Michele Lucas went through Kyrene elementary and middle schools as a young girl and now teaches for the district.
Lauren Clark/Kyrene School District

Some people never get over their early years at school.

Just ask nine of the 100 or so Kyrene teachers who started working in district schools this month.

They attended Kyrene schools as kids. Indeed, three of the nine are teaching at the same schools they attended as students.

Those nine teachers aren’t the only ones whose paychecks are now paid by the district that played such an important role in their formative years.

“We have about 100 overall employees who work here and were educated here,” Kyrene spokeswoman Nancy Dudenhoefer said.

Earlier this month, the nine teachers and their 91 colleagues attended a multi-day orientation program organized by the Kyrene Education Association and Kyrene Business and Community Development office along with district sponsors.

“As new employees, they learn how various departments will support their work as teachers, observe mock classroom teaching practices and receive important school site information,” Dudenhoefer said.

Each teacher received a $50 Target gift card from the Kyrene Foundation to welcome them. School supplies and other donated items were provided by local sponsors, including Realtors Diana Keller, Carly Gibbs and Pattie Agnew with Keller Williams Realtor Group, Grand Canyon University, Papa John’s, Stratum Laser Tag, P.F. Chang’s and BR Fitness.

The nine teachers and their workplaces are Alexis Lupercio, Mirada Elementary; Lauren Scott, who shares her time between Kyrene Traditional Academy, Norte and Waggoner; Kaitlin Blay, Manitas; Michele Lucas and Taylor Soggie, Pueblo; Sarah Rees, Mariposa; Esperanza Gonzalez, Norte; Brittney Bazuin, Kyrene Middle School; and Ashley Lindsay, Colina.

Blay, a special education resource teacher for third-fifth grades at Manitas, said the orientation “was nothing like I had ever experienced before.”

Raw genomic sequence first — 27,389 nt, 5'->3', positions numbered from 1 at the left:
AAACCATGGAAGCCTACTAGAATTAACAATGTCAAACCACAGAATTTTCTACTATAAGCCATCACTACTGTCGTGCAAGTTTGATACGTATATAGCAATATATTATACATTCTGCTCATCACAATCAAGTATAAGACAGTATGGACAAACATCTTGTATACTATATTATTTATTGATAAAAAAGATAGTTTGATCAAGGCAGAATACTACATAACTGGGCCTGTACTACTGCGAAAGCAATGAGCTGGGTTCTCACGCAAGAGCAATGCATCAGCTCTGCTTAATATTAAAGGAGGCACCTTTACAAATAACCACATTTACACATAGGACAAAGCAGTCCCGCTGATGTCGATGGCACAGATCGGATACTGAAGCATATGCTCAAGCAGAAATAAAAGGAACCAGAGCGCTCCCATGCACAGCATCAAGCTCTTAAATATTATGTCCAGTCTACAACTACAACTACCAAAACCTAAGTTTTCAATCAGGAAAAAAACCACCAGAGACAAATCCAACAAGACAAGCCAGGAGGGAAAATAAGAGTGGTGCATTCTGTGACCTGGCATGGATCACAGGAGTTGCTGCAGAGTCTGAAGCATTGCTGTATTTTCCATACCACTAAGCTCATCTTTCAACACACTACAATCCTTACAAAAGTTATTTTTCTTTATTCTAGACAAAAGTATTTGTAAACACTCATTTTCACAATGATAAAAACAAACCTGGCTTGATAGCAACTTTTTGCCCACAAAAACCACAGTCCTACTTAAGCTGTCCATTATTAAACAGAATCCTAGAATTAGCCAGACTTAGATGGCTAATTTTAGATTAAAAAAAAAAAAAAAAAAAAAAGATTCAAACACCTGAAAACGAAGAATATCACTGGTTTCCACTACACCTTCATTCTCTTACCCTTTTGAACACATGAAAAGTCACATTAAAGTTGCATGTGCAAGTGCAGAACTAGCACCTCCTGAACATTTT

“I felt like I had been part of the Kyrene team for years already,” she said.

In some ways, she was on a different Kyrene team as a kid: she was a student at Cielo Elementary and Apprende Middle School.

A teacher for four years at Scottsdale Unified School District, she signed up with her district alma mater because “I had heard from others how well Kyrene takes care of their teachers and I knew I wanted to be a part of it. It has been a dream of mine to be a teacher in the district I grew up in.

“I have heard so many great things about working in the Kyrene School District and I knew it was time for a change,” Blay added.

Michelle Lucas, a seventh-grade social studies teacher at Pueblo, attended Norte Elementary and Kyrene Middle School praised the district’s treatment of new employees.

“I have never attended a new teacher orientation that was as thorough as this,” she said. “Kyrene is amazing in their offerings and delivery of staff development. I actually took advantage of a few trainings at the district office this summer.”  

“We received trainings on how to use the technology we’re expected to access throughout the year and breakout sessions that were relevant to our level (elementary or middle school) and our content,” she said.

“I was so very impressed,” she added, saying her welcome made her feel “completely respected and valued as a new employee.”

“The trainings were valuable and allowed us time to network with other new teachers,” Lucas said. “I felt like I immediately had contacts and resources available to me.”

A Corona High School graduate, Lucas worked 18 years for the Tempe Union High School District, teaching at Tempe High for five years and Desert Vista High for 13 before taking four years off to be a stay-at-home mom.

“I chose Kyrene because my children attend Kyrene schools,” said Lucas, whose son is in second grade at Paloma Elementary and daughter is a seventh-grader at Pueblo.

“As a parent, I loved the district and education they were receiving,” added Lucas, who returned to work last spring as a math assistant at Paloma.

She jumped at the chance to become a seventh-grade teacher.

“I loved working with the younger kids and realized that I truly missed teaching,” she explained. “I was excited to see an opening for a seventh-grade social studies teacher at Pueblo because I was impressed with the district as an employee and knew that if/when I returned to teaching, that I’d want to stay in Kyrene.”


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